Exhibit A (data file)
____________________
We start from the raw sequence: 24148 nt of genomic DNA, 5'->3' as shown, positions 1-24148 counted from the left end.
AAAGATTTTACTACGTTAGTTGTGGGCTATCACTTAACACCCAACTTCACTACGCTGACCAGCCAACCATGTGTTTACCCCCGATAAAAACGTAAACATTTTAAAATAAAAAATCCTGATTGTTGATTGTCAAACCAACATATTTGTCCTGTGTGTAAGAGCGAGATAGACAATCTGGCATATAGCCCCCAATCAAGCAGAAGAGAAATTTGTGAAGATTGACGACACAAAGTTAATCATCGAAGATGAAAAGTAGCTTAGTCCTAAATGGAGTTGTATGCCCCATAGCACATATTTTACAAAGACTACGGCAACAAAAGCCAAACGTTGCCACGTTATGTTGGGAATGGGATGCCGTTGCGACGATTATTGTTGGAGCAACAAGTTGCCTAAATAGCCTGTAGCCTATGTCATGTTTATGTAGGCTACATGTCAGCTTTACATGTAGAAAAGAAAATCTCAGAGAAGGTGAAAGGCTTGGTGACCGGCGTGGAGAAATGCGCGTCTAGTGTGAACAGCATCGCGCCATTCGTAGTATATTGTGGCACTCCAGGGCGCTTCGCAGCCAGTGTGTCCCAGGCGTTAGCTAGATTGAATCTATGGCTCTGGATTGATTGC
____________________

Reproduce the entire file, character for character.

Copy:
We start from the raw sequence: 24148 nt of genomic DNA, 5'->3' as shown, positions 1-24148 counted from the left end.
AAAGATTTTACTACGTTAGTTGTGGGCTATCACTTAACACCCAACTTCACTACGCTGACCAGCCAACCATGTGTTTACCCCCGATAAAAACGTAAACATTTTAAAATAAAAAATCCTGATTGTTGATTGTCAAACCAACATATTTGTCCTGTGTGTAAGAGCGAGATAGACAATCTGGCATATAGCCCCCAATCAAGCAGAAGAGAAATTTGTGAAGATTGACGACACAAAGTTAATCATCGAAGATGAAAAGTAGCTTAGTCCTAAATGGAGTTGTATGCCCCATAGCACATATTTTACAAAGACTACGGCAACAAAAGCCAAACGTTGCCACGTTATGTTGGGAATGGGATGCCGTTGCGACGATTATTGTTGGAGCAACAAGTTGCCTAAATAGCCTGTAGCCTATGTCATGTTTATGTAGGCTACATGTCAGCTTTACATGTAGAAAAGAAAATCTCAGAGAAGGTGAAAGGCTTGGTGACCGGCGTGGAGAAATGCGCGTCTAGTGTGAACAGCATCGCGCCATTCGTAGTATATTGTGGCACTCCAGGGCGCTTCGCAGCCAGTGTGTCCCAGGCGTTAGCTAGATTGAATCTATGGCTCTGGATTGATTGC